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High Note at Lowe's

The home improvement retailer shakes off slowdown talk.
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Updated from 12:08 p.m. EST



reported a stellar quarter Monday, continuing a strong showing by the home improvement sector, and the retailer said it has little concern about the softening real estate market and any potential effects on its business.

The nation's No. 2 home improvement chain said it earned $695 million, or 87 cents a share, in the fourth quarter ended Feb. 3, up from $508 million, or 64 cents a share a year ago. Analysts, on average, were expecting earnings of 80 cents a share, according to Thomson First Call.

On the top line, Lowe's sales grew 26% from last year to $10.8 billion, while same-store sales rose 7.8%. Wall Street expected total sales of $10.44 billion.

Meanwhile, the retailer expects to extend its strong performance into 2006. For the current quarter, Lowe's expects to earn 92 cents to 94 cents a share, above analysts' mean estimate of 88 cents. The company's projection is based on a forecast for a 5% to 7% rise in same-store sales, and Chief Executive Robert Niblock said on a conference call that first-quarter sales are trending in that range.

For the full fiscal year, Lowe's expects earnings in a range from $4.03 to $4.13 a share, compared with Wall Street's expectation of $3.95 a share. The company projected an annual same-store sales gain of 5% to 6%.

"These are very strong numbers that point to a company operating on all cylinders," says Craig Johnson, president of consulting company Customer Growth Partners. "I don't care what kind of business you are. When you have annual sales of $43 billion, and you're growing you're top line at this rate, you're doing an exceptional job."

The chain's fourth-quarter triumph comes a week after its larger rival,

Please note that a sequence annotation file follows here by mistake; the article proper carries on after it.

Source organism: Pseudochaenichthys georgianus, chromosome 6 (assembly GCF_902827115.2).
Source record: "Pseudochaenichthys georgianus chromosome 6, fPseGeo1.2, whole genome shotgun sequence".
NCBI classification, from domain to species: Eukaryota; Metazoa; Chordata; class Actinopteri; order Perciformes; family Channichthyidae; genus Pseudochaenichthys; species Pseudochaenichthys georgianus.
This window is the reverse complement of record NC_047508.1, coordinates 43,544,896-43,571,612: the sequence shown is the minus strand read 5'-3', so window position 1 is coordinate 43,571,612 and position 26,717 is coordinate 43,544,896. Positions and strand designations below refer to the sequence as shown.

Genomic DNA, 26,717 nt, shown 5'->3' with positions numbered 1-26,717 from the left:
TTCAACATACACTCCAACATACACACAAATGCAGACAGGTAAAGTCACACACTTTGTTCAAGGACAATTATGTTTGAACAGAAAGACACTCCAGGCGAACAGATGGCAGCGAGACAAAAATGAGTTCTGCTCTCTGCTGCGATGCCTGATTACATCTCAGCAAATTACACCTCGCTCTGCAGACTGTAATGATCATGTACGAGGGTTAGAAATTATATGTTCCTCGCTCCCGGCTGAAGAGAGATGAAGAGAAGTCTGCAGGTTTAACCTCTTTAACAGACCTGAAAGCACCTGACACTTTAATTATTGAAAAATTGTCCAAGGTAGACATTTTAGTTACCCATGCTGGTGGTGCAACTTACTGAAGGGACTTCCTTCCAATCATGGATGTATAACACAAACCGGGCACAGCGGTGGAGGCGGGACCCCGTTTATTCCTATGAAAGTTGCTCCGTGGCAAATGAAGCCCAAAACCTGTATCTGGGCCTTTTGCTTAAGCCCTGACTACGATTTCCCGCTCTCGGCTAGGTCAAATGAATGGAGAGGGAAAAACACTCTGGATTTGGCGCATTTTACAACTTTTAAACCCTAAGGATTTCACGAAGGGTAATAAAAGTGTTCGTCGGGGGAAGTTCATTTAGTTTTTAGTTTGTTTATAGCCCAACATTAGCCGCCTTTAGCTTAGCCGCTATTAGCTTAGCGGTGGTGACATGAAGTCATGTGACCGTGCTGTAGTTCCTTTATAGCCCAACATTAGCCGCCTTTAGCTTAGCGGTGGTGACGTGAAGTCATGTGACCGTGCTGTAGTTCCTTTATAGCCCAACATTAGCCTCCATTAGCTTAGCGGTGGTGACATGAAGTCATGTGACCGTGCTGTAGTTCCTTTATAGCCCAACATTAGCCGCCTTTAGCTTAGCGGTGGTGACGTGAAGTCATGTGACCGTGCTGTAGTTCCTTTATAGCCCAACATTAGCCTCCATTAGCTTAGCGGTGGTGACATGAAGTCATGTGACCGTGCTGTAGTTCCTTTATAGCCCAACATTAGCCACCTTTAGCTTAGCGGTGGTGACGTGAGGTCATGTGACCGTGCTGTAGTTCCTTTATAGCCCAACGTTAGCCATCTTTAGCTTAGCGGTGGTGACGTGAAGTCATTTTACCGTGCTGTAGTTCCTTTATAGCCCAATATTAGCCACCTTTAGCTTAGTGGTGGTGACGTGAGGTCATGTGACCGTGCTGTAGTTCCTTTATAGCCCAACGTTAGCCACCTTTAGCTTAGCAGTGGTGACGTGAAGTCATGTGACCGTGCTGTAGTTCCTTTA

Home Depot


, delivered an

upside surprise of its own. Its fourth-quarter profit rose 23% to $1.29 billion, or 60 cents a share, beating estimates by 4 cents

Johnson, who owns shares of both Lowe's and Home Depot, says Monday's results reinforce his perception that Lowe's, though smaller, is the top-performing company in its space at the moment.

"Lowe's has better growth prospects these days," he says. "It's comps are a bit stronger. It's growing its profit margins faster, and it looks to me like they've figured out how to be more profitable in certain areas of the business, like home-installation sales, for instance."

Both retailers have been consistent performers in a retail sector that has been choppy elsewhere as consumers grapple with soaring fuel prices and rising interest rates. Economists have pointed to a roaring real estate market as one of the chief engines for consumer spending in the current economic expansion, and home improvement retailers are riding the wave. While it's growing clear that the housing market is in the midst of a cooldown, some observers say larger demographic trends, like the onset of retirement for the baby boomer generation, are a boon for the likes of Lowe's and Home Depot.

The Commerce Department reported Monday that sales of new single-family homes

dropped by 5% month over month to a seasonally adjusted annual rate of 1.233 million units in January. The decline was larger than economists were expecting, and the data provided fodder for those who see rising mortgage rates bringing an end to the five-year housing boom. The economic consequences of a housing slowdown are unclear, but Niblock said Lowe's isn't dependent on the market for new homes.

"We're in the business of maintenance on existing homes," Niblock said. "We've never been in the housing construction business."

He pointed to the record levels of home ownership in the U.S. and a low unemployment rate as the relevant data points for a macro angle on Lowe's business. Looking ahead, he expects real personal income growth of about 3.4% for 2006, compared with 1.4% in 2005.

"These are strong indicators for home improvement sales," Niblock said.

Shares recently were up $2.96, or 4.5%, to $68.48.